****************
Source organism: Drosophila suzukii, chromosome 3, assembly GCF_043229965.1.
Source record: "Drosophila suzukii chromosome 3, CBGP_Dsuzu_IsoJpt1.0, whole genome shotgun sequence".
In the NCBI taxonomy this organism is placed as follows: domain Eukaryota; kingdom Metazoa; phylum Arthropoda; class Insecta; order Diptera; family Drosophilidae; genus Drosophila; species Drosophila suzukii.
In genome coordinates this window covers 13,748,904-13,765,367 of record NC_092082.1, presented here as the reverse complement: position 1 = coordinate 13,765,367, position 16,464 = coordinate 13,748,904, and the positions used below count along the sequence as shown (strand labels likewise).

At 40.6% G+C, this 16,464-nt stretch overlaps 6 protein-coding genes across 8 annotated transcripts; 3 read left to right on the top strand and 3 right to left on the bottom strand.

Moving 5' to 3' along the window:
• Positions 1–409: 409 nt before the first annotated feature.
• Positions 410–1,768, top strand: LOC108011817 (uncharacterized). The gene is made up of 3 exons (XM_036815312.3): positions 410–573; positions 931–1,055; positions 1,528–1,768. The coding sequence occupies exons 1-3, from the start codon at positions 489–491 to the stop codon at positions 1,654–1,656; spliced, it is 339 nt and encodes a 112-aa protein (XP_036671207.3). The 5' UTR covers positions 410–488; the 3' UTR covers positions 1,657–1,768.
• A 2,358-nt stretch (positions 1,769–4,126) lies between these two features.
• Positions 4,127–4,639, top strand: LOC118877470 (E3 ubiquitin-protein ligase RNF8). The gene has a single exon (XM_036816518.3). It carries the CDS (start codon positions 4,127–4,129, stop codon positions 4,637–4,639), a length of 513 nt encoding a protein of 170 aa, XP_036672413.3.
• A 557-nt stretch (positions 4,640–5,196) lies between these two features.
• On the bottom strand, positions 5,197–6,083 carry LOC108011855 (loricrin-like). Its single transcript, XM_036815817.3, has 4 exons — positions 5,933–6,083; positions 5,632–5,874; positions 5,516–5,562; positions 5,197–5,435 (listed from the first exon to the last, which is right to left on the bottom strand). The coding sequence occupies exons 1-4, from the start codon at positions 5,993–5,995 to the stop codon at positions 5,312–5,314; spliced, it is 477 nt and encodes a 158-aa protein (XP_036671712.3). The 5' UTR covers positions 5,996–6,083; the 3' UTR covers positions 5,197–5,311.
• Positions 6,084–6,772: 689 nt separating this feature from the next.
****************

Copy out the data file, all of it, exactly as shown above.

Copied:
Source organism: Drosophila suzukii, chromosome 3, assembly GCF_043229965.1.
Source record: "Drosophila suzukii chromosome 3, CBGP_Dsuzu_IsoJpt1.0, whole genome shotgun sequence".
In the NCBI taxonomy this organism is placed as follows: domain Eukaryota; kingdom Metazoa; phylum Arthropoda; class Insecta; order Diptera; family Drosophilidae; genus Drosophila; species Drosophila suzukii.
In genome coordinates this window covers 13,748,904-13,765,367 of record NC_092082.1, presented here as the reverse complement: position 1 = coordinate 13,765,367, position 16,464 = coordinate 13,748,904, and the positions used below count along the sequence as shown (strand labels likewise).

At 40.6% G+C, this 16,464-nt stretch overlaps 6 protein-coding genes across 8 annotated transcripts; 3 read left to right on the top strand and 3 right to left on the bottom strand.

Moving 5' to 3' along the window:
• Positions 1–409: 409 nt before the first annotated feature.
• Positions 410–1,768, top strand: LOC108011817 (uncharacterized). The gene is made up of 3 exons (XM_036815312.3): positions 410–573; positions 931–1,055; positions 1,528–1,768. The coding sequence occupies exons 1-3, from the start codon at positions 489–491 to the stop codon at positions 1,654–1,656; spliced, it is 339 nt and encodes a 112-aa protein (XP_036671207.3). The 5' UTR covers positions 410–488; the 3' UTR covers positions 1,657–1,768.
• A 2,358-nt stretch (positions 1,769–4,126) lies between these two features.
• Positions 4,127–4,639, top strand: LOC118877470 (E3 ubiquitin-protein ligase RNF8). The gene has a single exon (XM_036816518.3). It carries the CDS (start codon positions 4,127–4,129, stop codon positions 4,637–4,639), a length of 513 nt encoding a protein of 170 aa, XP_036672413.3.
• A 557-nt stretch (positions 4,640–5,196) lies between these two features.
• On the bottom strand, positions 5,197–6,083 carry LOC108011855 (loricrin-like). Its single transcript, XM_036815817.3, has 4 exons — positions 5,933–6,083; positions 5,632–5,874; positions 5,516–5,562; positions 5,197–5,435 (listed from the first exon to the last, which is right to left on the bottom strand). The coding sequence occupies exons 1-4, from the start codon at positions 5,993–5,995 to the stop codon at positions 5,312–5,314; spliced, it is 477 nt and encodes a 158-aa protein (XP_036671712.3). The 5' UTR covers positions 5,996–6,083; the 3' UTR covers positions 5,197–5,311.
• Positions 6,084–6,772: 689 nt separating this feature from the next.